We further detected transcription of TNF-α, IFN-γ, IL-6 and TLR9 in lung, the main target organ infected by Myco. tuberculosis. Previous studies have shown that CpG7909 enhanced TNF-α, IFN-γ and IL-6 expression through binding with TLR9, followed by B-cell activation and T-cell differentiation (Krieg et al. 1995; Jego et al. 2003; Gelman et al. 2006; Tross and Klinman 2008). It was found that CpG7909/Pe685a induced a significant higher expression of TNF-α, IFN-γ, IL-6 and TLR9, while IFA/Pe685a induced slight increase in TNF-α, IFN-γ and IL-6 expression in lungs. These cytokines played an important role in specific antibody production and CD4+ and CD8+ T-cell proliferation induced by CpG7909. IL-6 is involved not only in B-cell activation, but also in stimulation of T-cell proliferation and CTL activation (Jego et al. 2003). IFN-γ induces Th1-type T-cell differentiation (Liu et al. 2008). TNF-α is able to promote macrophage activation, cytokine expression and Th1-type T-cell differentiation (Zhang et al. 2002). Collectively, from above results, we suspect that CpG7909 might be able to enhance immunological responses induced by ESAT6-Ag85A fusion protein, through activation of a variety of cytokines, to prevent pneumonia infection from Myco. tuberculosis in some extent.
Finally, we evaluated CpG7909-protective effect on mice infected with Myco. tuberculosis. However, it was found that CpG7909 did not reduce bacterial load in lung and spleen and attenuate histopathological lesions in lungs. In previous studies, it has been reported that CpG1826 and CpG2041 could not confer significant protection against Myco. tuberculosis infection compared with IFA in mice, although both of them can enhance production of specific antibodies and IFN-γ as adjuvant to CFP antigen of Myco. tuberculosis (Fonseca et al. 2007). A mixture of Ag85B, HspX and fusion protein CFP-10/ESAT-6 (C/E) with a combination of CpG has also been found to elicit both humoral and cellular immune responses in mice, whereas it played only a minor role in control of disease progression in guinea pigs challenged with Myco. tuberculosis (Chen et al. 2010). However, another group reported that a low dose (1 μg) of CpG ODN-mixed MPT-1 antigen of Myco. tuberculosis has been found to play better protective role in mice against Myco. tuberculosis infection when compared with IFA (Silva et al. 2009). Contradictory mechanism of immunological and protective effect of CpG adjuvant remains to be further investigated.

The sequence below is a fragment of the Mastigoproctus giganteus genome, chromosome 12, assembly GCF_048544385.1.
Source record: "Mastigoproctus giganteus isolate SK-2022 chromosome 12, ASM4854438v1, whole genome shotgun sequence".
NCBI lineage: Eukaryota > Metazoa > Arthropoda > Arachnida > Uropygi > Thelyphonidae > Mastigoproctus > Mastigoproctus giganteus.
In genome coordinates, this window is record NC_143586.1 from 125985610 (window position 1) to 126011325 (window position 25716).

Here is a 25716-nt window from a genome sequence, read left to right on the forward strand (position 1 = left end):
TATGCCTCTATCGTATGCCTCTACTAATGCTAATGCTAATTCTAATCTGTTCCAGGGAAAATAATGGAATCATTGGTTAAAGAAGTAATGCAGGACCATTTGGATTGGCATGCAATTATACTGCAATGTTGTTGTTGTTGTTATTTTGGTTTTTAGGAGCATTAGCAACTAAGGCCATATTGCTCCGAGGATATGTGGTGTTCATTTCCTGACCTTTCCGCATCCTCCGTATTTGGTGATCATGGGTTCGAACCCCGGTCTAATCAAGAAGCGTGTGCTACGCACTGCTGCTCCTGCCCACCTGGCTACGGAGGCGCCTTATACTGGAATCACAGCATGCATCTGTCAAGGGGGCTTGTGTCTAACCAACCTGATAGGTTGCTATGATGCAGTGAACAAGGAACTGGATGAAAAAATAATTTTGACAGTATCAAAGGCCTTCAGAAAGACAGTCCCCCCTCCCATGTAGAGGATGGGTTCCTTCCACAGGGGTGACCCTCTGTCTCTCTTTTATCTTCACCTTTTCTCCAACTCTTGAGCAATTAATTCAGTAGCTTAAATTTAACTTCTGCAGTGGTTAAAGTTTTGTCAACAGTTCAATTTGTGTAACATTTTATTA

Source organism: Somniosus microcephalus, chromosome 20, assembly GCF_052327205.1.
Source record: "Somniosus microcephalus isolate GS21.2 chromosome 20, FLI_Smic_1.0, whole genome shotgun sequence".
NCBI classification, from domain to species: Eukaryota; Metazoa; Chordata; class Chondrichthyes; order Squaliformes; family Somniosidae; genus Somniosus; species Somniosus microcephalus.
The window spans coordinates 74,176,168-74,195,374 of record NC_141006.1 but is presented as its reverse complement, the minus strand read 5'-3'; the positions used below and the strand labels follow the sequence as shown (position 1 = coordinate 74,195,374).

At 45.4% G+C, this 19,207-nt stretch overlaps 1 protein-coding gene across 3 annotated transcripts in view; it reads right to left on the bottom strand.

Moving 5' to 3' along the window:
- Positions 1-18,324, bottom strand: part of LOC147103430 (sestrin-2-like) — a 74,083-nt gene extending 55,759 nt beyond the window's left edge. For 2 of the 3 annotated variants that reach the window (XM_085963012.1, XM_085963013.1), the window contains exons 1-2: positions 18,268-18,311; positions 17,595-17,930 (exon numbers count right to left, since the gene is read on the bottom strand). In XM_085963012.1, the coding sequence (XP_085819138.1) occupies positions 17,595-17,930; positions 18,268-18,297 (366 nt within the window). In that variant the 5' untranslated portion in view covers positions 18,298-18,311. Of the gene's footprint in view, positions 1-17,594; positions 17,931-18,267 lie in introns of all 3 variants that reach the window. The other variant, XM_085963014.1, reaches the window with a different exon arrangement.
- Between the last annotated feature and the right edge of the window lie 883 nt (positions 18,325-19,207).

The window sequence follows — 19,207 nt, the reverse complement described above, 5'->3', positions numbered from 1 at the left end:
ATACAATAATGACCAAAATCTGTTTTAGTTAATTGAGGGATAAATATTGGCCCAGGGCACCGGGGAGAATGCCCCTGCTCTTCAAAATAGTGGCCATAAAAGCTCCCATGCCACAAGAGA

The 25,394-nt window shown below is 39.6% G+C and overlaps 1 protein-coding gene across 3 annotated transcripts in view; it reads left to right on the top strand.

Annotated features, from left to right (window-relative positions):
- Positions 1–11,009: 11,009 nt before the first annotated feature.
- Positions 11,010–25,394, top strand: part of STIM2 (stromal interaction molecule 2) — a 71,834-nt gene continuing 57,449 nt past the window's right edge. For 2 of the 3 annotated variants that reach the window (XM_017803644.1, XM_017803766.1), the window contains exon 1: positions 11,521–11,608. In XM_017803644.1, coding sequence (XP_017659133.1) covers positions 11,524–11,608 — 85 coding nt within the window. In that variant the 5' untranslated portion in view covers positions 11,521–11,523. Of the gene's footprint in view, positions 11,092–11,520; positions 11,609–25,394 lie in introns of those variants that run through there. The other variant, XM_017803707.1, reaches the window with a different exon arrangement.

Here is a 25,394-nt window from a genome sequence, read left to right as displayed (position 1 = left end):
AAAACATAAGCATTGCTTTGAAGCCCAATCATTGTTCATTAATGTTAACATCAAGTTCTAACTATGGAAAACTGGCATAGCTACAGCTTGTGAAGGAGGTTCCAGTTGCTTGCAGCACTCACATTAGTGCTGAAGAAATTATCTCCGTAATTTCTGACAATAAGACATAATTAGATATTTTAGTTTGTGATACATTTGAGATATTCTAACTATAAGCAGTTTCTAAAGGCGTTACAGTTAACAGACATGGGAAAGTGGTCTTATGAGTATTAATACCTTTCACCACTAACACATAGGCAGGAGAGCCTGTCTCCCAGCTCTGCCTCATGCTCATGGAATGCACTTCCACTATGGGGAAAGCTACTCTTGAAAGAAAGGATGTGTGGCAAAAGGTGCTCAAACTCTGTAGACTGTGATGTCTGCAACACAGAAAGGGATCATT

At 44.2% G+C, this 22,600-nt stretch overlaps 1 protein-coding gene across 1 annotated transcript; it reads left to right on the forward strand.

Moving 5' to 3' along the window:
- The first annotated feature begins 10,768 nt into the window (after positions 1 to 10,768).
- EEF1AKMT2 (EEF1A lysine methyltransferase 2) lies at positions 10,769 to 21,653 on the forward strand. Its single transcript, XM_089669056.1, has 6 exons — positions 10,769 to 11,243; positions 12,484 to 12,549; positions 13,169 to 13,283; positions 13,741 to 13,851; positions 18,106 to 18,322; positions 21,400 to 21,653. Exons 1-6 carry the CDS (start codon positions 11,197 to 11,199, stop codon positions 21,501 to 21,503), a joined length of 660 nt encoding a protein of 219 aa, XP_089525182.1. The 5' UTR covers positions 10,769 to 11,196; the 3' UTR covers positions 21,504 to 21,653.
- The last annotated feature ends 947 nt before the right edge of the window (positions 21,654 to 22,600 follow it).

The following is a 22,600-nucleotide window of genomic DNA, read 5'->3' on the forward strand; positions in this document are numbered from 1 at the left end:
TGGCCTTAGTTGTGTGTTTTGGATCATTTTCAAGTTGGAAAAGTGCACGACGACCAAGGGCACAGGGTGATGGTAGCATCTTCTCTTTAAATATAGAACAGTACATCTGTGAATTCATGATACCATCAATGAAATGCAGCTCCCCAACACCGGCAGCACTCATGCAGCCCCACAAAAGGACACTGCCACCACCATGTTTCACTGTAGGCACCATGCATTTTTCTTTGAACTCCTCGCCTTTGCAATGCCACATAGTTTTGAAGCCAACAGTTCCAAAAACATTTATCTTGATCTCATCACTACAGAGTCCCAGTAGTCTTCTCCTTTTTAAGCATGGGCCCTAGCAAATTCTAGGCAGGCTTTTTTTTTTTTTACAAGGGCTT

Mice immunized with IFA/Pe685a displayed better protection from Myco. tuberculosis infection, despite poorer immune response indicated that comprehensive factors such as CpG decoration, immunization dose, antigen-binding proportion, immunization cycle and other factors might be considered. Incomplete Freund's adjuvant was confirmed to induce a mixed Th1-/Th2-type response that plays an important regulatory role in disease development (Hossain et al. 2001). In our research, lower level of IgG2a/IgG1 and IFN-γ in serum and less secretion of IFN-γ by spleen cells detected in IFA-/Pe685a-immunized mice might indicate the balance of Th1- and Th2-type immunological response induced by IFA, which might contribute to the protective efficacy of IFA/Pe685a immunization. How to develop CpG as an effective and safe adjuvant of subunit vaccine against Myco. tuberculosis requires further investigation. Furthermore, in the use of CpG as adjuvant, the immune pathological injury, which might be induced by CpG, needs further detailed research.
The authors would like to thank Prof. Xionglin Fan (Tongji Medical College, China) for providing ESAT6-Ag85A fusion protein and reviewing manuscript and Prof. Yanhong Liao (Tongji Medical College, China) for reviewing manuscript. This work was sponsored by Huazhong University of Science and Technology Research Fund Innovation to Hanju Huang (M2009041).
The authors declare that they have no conflict of interest related to the manuscript.